— Q. E. D., or New Light on the Doctrine of Creation • George McCready Price

... of the boar. The wassel round, in good brown bowls, Garnish'd with ribbons, blithely trowls. 65 There the huge sirloin reek'd; hard by Plum-porridge stood, and Christmas pie: Nor fail'd old Scotland to produce, At such high tide, her savoury goose. Then came the merry maskers in, 70 And carols roar'd with blithesome din; If unmelodious was the song, It was a hearty note, and strong. Who lists may in their mumming see Traces of ancient mystery; ...
— Marmion • Sir Walter Scott

... the contrary puzzled me a little, so that I was fain to bring out those pitiful verses of my Lord Biron to his wife, which was so poor an argument that I was e'en ashamed on't myself, and he quickly laughed me out of countenance with saying they were just such as a married man's flame would produce and a wife inspire. I send you a love letter, too; which, simple as you see, it was sent me in very good earnest, and by a person of quality, as I was told. If you read it when you go to bed, 'twill certainly make your ...
— The Love Letters of Dorothy Osborne to Sir William Temple, 1652-54 • Edward Abbott Parry

... more of the elements of animal structures, produce, in combination, common salt,—without which our food would be so insipid, that we have the best evidence of its being a necessary article of diet. The body has many uses for salt. It is found in the ...
— Atlantic Monthly, Vol. 4, No. 21, July, 1859 • Various

... dying words, and after tethering the horse set myself to look for the papers he spoke of. I found them at last—the passport in his breast pocket, whence he could easily produce it, the others in his belt. The former described the bearer as John Cassidy, travelling from Paris to Dublin and back on urgent private business, duly signed and countersigned. It gave a description ...
— Kilgorman - A Story of Ireland in 1798 • Talbot Baines Reed

... would pass under the walls of the Tower. They were almost at the extremity of their longest radius, when the storm burst over them, and were just under the Tower when the lightning struck one of their horses. Harry Hedgerow was on his way with some farm produce when the accident occurred, and was the young farmer who had subdued the surviving horse, and carried the young lady into the house. Mr. Gryll was very panegyrical of this young man's behaviour, and the doctor, when he recognised ...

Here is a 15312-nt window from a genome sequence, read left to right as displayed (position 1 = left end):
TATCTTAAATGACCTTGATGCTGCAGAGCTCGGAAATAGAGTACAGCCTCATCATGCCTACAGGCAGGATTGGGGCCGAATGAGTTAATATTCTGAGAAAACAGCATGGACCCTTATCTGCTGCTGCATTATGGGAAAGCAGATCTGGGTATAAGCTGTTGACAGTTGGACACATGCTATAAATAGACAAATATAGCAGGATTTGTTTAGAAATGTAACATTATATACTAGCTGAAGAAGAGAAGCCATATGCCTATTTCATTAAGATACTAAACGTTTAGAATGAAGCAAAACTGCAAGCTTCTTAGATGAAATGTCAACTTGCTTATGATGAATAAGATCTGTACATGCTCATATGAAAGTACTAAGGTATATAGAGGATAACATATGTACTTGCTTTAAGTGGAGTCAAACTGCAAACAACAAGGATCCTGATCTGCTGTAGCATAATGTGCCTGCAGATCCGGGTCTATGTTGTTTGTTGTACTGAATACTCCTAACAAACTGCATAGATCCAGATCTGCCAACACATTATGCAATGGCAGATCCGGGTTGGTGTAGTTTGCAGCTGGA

— Gryll Grange • Thomas Love Peacock

... though the worldliness is manifest enough and is taught by plain lessons from parents to their children, yet there is generally some thin veil even among themselves, some transparent tissue of lies, which, though they never quite hope to deceive each other, does produce among them something of the comfort of deceit. But between Lady Augustus and her daughter there had for many years been nothing of the kind. The daughter herself had been too honest for it. "As for caring about him, mamma," she had once said, speaking of a suitor, "of course ...
— The American Senator • Anthony Trollope

... voice agree in style with the different varieties of prose? It should, and the performer should endeavor to produce the ...
— 1001 Questions and Answers on Orthography and Reading • B. A. Hathaway

... is the only thing that does not go out of existence in the using. It is not a produced good at all and does not stand, like other goods, in an intermediate position between labor and the gratification that labor is intended to produce. Work did not create it and using will not end it. It will be called, in our study, a capital good, for it is a form of wealth which produces other wealth. It enters into the permanent productive ...
— Essentials of Economic Theory - As Applied to Modern Problems of Industry and Public Policy • John Bates Clark

... soul becomes all light, all spirit, as joy, all love, all compassion. Unless a person be animated by divine grace, and replenished with all virtues, the best instructions and exhortations in their mouths produce very little good. (Hom 18.) The servant of God never bears in mind the good works he has done, but, after all his labors, sees how much is wanting to him; and how much he falls short of his duty, and of the perfection of virtue, and says every day to himself, that now he ought to begin, ...
— The Lives of the Fathers, Martyrs, and Principal Saints - January, February, March • Alban Butler